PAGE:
Pigs' meat; or, lessons for the swinish multitude: Published in weekly penny numbers, collected by the poor man's advocate (an old veteran in the cause of freedom) in the course of his reading for more than twenty years. Intended to promote among the labouring part of mankind proper ideas of their situation, of their importance, and of their rights. And to convince them that their forlorn condition has not been entirely overlooked and forgotten, nor their just cause unpleaded, neither by their maker not by the best and most enlightened of men in all ages. [pt.1]
Spence, Thomas, 1750-1814.

SOME CAUSES OF ENGLISH MISERY.

NOTWITHSTANDING the improvements, the capital is become an overgrown monster; which, like a dropsical head, will in time leave the body and extremities without nourishment and sup∣port, The absurdity will appear in it full force; when we consider, that one sixth part of the natives of this whole extensive kingdom, is crowded with∣in the bills of mortality.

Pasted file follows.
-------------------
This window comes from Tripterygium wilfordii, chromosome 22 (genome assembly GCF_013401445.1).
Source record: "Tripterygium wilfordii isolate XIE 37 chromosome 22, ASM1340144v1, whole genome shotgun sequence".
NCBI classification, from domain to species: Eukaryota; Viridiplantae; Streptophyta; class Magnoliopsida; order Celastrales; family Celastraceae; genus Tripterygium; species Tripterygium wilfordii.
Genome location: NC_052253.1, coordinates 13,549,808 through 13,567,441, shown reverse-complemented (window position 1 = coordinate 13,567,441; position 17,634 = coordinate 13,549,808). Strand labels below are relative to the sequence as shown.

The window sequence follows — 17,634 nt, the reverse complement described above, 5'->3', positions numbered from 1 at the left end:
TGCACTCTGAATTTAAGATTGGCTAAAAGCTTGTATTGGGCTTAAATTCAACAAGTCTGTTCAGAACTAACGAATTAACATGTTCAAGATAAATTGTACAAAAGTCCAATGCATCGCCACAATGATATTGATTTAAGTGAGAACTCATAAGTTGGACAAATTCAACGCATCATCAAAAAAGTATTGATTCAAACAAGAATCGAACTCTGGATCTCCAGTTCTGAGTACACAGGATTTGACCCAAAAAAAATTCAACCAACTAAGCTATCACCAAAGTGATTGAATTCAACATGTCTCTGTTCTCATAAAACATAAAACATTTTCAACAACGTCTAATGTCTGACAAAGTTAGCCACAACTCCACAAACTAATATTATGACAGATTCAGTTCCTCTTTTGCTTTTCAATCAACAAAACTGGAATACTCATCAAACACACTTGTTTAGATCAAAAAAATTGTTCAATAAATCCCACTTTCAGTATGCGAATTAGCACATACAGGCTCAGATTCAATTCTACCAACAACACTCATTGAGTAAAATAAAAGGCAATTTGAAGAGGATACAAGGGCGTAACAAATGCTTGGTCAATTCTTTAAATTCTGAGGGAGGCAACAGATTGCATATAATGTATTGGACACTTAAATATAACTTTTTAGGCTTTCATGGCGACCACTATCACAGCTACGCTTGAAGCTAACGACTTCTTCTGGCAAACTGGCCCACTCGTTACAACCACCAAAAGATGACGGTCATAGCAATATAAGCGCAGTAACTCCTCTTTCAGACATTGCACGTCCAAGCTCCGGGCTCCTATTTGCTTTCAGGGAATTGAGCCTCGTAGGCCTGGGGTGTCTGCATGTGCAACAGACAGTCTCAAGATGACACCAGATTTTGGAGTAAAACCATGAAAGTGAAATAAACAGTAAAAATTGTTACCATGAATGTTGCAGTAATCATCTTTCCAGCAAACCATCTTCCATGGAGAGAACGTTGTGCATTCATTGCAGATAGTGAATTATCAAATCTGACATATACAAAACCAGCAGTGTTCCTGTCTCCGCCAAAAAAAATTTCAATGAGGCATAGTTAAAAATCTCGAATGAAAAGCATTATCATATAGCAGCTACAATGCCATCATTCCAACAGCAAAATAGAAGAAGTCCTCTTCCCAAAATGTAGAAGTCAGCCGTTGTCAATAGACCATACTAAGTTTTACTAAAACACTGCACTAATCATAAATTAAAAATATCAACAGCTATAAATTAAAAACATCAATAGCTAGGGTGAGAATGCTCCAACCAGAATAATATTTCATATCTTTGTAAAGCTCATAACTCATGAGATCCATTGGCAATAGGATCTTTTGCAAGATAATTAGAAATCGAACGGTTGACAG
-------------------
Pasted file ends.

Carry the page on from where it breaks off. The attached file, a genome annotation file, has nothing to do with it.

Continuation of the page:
What wonder that our villages are depopulated and our farms in want of day labours: The aboli∣tion of small farms, is but one cause of the decrease Page  11of population. Indeed, the incredible increase of horses and black cattle, to answer the purposes of luxury, requires a prodegious quantity of hay and grass, which are raised and managed without much labour; but a number of hands will always be want∣ed for the different branches of agriculter, whe∣ther the farms be large or small. The tide of lux∣ury has swept all the inhabitants from the open country—the poorest squire, as well as the richest peer, must have his house in town, and make a figure with an extraordinary number of domestics. The plough boys', cow herds, and lower kinds, are debauched and seduced by the appearance and discourse of those coxcombs in livery, when they make their summer excurtions, they desert their dirt and drudgery, and swarm up to London, in hopes of getting into service, where they can live luxuriously, and wear fine cloaths, without being obliged to work; for idleness is natural to man.— Great numbers of those being disappointed in their expectation, become thieves and sharpers.